Inscryption review


Photo courtesy of GameSpot

Horror comes in many forms. Most people imagine horror as something conventionally scary. People often play horror games for the adrenaline spikes they often feel throughout such as “Resident Evil,” or maybe “Five Nights at Freddy’s.” Even those with less mainstream horror tastes will still picture and associate jumpscares with the genre. Psychological horror when done well always hits the mark: it is always a clever blend of visuals and storytelling. However, what if it was a card game? On the outside, “Inscryption” is just a card game. But the developer of “Inscryption,” Daniel Mullins, made sure to include a key feature seen across all the games he makes: its secrets are buried deep beneath the surface. Mullins has also worked on games like “The Hex” and “Beneath the Surface.” Inscryption’s story itself is connected to Mullin’s other games, but it is not necessary to play those other games to understand the gameplay of “Inscryption.” Sadly, it is hard to sing its praises without spoiling some of the best bits of the game; but “Inscryption” will surely leave you with your jaw dropped, and its inky atmosphere will entrance you instantly.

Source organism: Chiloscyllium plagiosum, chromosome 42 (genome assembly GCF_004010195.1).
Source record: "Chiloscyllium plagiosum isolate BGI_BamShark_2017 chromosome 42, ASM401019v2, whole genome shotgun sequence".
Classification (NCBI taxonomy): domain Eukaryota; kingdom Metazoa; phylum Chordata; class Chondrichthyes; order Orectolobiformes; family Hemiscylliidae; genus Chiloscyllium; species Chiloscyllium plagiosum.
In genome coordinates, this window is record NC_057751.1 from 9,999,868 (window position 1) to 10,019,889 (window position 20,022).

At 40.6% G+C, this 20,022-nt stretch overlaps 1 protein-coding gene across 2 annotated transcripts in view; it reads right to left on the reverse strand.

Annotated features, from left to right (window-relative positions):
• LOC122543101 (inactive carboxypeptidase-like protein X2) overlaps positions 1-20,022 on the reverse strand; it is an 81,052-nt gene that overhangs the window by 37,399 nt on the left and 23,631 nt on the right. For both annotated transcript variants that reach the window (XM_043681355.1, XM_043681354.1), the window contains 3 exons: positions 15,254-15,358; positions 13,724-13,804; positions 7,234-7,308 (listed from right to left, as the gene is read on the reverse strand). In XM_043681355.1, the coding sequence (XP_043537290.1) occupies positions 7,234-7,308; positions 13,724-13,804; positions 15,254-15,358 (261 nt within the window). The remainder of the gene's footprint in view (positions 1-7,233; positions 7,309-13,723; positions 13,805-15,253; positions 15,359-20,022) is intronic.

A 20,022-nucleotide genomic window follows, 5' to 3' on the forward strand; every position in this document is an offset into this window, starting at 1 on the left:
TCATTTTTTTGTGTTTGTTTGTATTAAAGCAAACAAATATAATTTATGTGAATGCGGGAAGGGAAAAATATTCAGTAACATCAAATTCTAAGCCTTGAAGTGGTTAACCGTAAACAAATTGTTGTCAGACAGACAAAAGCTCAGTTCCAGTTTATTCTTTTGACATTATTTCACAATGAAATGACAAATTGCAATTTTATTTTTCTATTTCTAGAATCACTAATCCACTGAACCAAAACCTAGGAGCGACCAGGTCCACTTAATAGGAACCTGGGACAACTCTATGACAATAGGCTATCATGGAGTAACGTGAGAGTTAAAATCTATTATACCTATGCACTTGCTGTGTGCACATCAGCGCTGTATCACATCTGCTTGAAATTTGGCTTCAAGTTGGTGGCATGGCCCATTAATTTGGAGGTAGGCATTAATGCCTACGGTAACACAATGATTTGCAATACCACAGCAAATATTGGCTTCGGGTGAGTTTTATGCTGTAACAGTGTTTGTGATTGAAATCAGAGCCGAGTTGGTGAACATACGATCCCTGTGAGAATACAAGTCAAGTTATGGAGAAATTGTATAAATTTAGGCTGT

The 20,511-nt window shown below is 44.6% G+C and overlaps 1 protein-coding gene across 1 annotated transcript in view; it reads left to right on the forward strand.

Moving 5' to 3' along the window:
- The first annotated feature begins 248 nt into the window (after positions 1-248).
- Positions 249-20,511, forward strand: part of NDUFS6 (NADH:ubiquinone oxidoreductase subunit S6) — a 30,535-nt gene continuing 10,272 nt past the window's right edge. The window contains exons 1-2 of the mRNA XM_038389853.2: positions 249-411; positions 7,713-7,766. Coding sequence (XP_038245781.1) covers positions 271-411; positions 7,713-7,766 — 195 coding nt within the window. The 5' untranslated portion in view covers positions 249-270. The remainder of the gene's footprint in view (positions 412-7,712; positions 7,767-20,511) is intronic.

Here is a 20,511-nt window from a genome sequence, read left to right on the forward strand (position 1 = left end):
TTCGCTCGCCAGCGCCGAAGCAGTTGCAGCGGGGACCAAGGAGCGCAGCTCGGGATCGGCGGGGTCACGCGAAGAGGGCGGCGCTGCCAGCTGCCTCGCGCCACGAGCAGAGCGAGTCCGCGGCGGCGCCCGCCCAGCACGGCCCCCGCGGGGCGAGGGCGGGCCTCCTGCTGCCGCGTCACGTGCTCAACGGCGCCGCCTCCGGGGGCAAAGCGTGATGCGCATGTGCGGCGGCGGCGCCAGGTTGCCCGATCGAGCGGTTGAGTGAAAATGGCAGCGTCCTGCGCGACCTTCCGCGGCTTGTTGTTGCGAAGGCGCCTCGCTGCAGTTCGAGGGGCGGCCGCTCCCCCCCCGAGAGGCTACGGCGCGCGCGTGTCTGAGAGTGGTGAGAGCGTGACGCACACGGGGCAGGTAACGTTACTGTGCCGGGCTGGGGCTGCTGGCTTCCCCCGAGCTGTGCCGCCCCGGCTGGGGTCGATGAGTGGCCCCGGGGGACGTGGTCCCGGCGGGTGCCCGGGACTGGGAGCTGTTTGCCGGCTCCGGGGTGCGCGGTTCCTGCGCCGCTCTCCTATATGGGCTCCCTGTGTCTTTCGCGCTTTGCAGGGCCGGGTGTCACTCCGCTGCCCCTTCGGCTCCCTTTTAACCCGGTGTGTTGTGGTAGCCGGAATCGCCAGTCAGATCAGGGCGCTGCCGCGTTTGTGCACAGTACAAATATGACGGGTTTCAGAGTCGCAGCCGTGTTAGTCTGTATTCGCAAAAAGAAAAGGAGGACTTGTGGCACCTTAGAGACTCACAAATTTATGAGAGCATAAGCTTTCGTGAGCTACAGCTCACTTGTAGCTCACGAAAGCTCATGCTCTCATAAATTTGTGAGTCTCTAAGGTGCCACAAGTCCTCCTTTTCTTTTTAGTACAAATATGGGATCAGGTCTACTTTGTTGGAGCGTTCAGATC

The game starts out in a darkened cabin, as a pair of eyes in the dark directly across from you slowly open to the sound of creaking wood, setting the atmosphere. The game has a subtle retro filter alluding to certain parts of the game’s lore. The darkness of the wooden log cabin you start in instantly intrigues you as you learn quickly the entire cabin is a puzzle filled escape room. 

This concept of a card game and escape room is executed beautifully, with certain puzzles revealing their meaning or unlocking themselves as you progress through the story. Additionally during your journey you can gain upgrades to help you defeat “the cabin.” The story revolves around a couple of talking cards and their mysteries while escaping the cabin. Some of the game’s best moments are when you have a sudden realization when you link the dots or your perfect card combination obliterates your opponent.

But be warned, you will definitely die a lot! You will die so much in fact it is even required to unlock some game features to resolve the mysteries, so do not feel so bad! But there’s never a dull moment and Inscryption keeps me coming back even after completion. “Inscryption” is hands down my personal 2021 game of the year thanks to its clever storytelling and brilliant combination of game mechanics to create emergent card gameplay, maybe solving things quite unconventionally.